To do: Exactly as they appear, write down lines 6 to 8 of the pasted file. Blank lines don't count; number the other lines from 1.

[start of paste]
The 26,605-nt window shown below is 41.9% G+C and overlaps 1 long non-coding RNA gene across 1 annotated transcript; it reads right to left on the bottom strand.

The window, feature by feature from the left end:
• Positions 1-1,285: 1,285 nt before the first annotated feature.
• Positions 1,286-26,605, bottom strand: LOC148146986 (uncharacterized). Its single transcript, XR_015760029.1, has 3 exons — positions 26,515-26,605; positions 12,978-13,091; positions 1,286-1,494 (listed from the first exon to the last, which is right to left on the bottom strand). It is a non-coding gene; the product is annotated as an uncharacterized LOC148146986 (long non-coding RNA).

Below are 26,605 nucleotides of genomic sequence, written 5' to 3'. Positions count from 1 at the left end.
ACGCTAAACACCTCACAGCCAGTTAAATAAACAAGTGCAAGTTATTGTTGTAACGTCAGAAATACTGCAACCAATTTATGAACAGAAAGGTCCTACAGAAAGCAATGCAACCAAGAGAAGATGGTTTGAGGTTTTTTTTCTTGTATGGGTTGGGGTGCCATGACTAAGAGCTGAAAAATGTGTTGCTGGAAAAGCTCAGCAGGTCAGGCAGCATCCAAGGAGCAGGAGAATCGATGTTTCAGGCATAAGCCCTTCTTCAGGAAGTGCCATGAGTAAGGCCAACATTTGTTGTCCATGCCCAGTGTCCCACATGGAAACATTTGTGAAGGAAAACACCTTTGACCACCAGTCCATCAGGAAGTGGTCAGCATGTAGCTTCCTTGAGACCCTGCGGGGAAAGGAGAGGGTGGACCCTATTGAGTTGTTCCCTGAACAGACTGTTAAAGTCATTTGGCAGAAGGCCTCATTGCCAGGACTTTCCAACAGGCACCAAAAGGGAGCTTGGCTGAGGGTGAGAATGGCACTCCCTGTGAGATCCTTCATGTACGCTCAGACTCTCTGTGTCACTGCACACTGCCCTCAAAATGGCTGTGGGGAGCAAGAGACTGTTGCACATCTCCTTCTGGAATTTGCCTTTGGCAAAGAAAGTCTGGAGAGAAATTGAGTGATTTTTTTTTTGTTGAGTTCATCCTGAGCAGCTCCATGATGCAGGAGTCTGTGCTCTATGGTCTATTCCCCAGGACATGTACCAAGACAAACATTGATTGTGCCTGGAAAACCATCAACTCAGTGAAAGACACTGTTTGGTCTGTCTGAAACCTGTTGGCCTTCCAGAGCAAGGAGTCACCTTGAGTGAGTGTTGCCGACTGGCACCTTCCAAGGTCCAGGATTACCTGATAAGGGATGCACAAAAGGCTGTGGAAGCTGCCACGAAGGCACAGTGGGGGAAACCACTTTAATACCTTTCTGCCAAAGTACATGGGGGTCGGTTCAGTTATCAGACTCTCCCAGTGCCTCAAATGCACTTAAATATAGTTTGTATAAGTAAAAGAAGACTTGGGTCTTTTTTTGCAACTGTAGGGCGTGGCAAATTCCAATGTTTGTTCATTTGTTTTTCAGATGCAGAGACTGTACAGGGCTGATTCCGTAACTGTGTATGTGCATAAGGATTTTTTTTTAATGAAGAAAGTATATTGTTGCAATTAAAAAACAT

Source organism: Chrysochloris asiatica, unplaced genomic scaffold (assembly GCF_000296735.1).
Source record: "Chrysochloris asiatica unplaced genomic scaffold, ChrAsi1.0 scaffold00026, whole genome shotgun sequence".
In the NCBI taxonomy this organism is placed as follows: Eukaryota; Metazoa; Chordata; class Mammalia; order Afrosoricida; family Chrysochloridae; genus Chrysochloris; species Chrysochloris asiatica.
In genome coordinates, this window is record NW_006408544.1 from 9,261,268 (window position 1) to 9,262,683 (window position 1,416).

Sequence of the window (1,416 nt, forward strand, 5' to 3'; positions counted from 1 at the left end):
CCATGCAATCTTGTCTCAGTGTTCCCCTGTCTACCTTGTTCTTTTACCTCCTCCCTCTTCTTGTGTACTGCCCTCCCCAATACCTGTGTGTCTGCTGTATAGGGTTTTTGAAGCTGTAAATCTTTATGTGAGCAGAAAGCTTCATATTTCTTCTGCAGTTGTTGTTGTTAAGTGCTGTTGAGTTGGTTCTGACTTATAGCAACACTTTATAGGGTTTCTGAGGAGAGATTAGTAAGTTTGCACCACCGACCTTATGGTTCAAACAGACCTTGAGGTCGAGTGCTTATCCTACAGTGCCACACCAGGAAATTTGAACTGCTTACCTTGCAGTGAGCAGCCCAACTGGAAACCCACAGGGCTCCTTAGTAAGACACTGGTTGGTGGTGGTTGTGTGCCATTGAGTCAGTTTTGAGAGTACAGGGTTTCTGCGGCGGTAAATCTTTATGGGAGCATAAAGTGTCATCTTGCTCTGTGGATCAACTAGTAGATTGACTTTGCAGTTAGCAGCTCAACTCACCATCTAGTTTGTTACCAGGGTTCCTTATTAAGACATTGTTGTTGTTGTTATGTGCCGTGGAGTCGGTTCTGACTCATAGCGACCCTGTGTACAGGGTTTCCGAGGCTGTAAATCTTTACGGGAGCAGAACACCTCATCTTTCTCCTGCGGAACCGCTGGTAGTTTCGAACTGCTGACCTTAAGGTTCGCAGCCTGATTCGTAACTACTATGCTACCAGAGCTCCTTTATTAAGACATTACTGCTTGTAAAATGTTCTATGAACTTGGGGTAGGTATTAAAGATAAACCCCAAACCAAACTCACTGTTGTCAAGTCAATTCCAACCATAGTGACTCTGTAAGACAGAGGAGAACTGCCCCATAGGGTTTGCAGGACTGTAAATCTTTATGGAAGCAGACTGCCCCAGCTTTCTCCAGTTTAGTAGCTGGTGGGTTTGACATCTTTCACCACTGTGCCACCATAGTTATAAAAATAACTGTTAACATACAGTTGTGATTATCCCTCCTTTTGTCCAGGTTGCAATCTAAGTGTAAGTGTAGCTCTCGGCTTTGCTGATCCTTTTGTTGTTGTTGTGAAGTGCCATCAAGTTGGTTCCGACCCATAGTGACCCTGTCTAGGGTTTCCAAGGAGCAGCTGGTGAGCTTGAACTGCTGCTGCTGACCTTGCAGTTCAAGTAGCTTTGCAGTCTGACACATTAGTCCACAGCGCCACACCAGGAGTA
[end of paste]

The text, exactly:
ACGCTAAACACCTCACAGCCAGTTAAATAAACAAGTGCAAGTTATTGTTGTAACGTCAGAAATACTGCAACCAATTTATGAACAGAAAGGTCCTACAGAAAGCAATGCAACCAAGAGAAGATGGTTTGAGGTTTTTTTTCTTGTATGGGTTGGGGTGCCATGACTAAGAGCTGAAAAATGTGTTGCTGGAAAAGCTCAGCAGGTCAGGCAGCATCCAAGGAGCAGGAGAATCGATGTTTCAGGCATAAGCCCTTCTTCAGGAAGTGCCATGAGTAAGGCCAACATTTGTTGTCCATGCCCAGTGTCCCACATGGAAACATTTGTGAAGGAAAACACCTTTGACCACCAGTCCATCAGGAAGTGGTCAGCATGTAGCTTCCTTGAGACCCTGCGGGGAAAGGAGAGGGTGGACCCTATTGAGTTGTTCCCTGAACAGACTGTTAAAGTCATTTGGCAGAAGGCCTCATTGCCAGGACTTTCCAACAGGCACCAAAAGGGAGCTTGGCTGAGGGTGAGAATGGCACTCCCTGTGAGATCCTTCATGTACGCTCAGACTCTCTGTGTCACTGCACACTGCCCTCAAAATGGCTGTGGGGAGCAAGAGACTGTTGCACATCTCCTTCTGGAATTTGCCTTTGGCAAAGAAAGTCTGGAGAGAAATTGAGTGATTTTTTTTTTGTTGAGTTCATCCTGAGCAGCTCCATGATGCAGGAGTCTGTGCTCTATGGTCTATTCCCCAGGACATGTACCAAGACAAACATTGATTGTGCCTGGAAAACCATCAACTCAGTGAAAGACACTGTTTGGTCTGTCTGAAACCTGTTGGCCTTCCAGAGCAAGGAGTCACCTTGAGTGAGTGTTGCCGACTGGCACCTTCCAAGGTCCAGGATTACCTGATAAGGGATGCACAAAAGGCTGTGGAAGCTGCCACGAAGGCACAGTGGGGGAAACCACTTTAATACCTTTCTGCCAAAGTACATGGGGGTCGGTTCAGTTATCAGACTCTCCCAGTGCCTCAAATGCACTTAAATATAGTTTGTATAAGTAAAAGAAGACTTGGGTCTTTTTTTGCAACTGTAGGGCGTGGCAAATTCCAATGTTTGTTCATTTGTTTTTCAGATGCAGAGACTGTACAGGGCTGATTCCGTAACTGTGTATGTGCATAAGGATTTTTTTTTAATGAAGAAAGTATATTGTTGCAATTAAAAAACAT

Source organism: Chrysochloris asiatica, unplaced genomic scaffold (assembly GCF_000296735.1).
Source record: "Chrysochloris asiatica unplaced genomic scaffold, ChrAsi1.0 scaffold00026, whole genome shotgun sequence".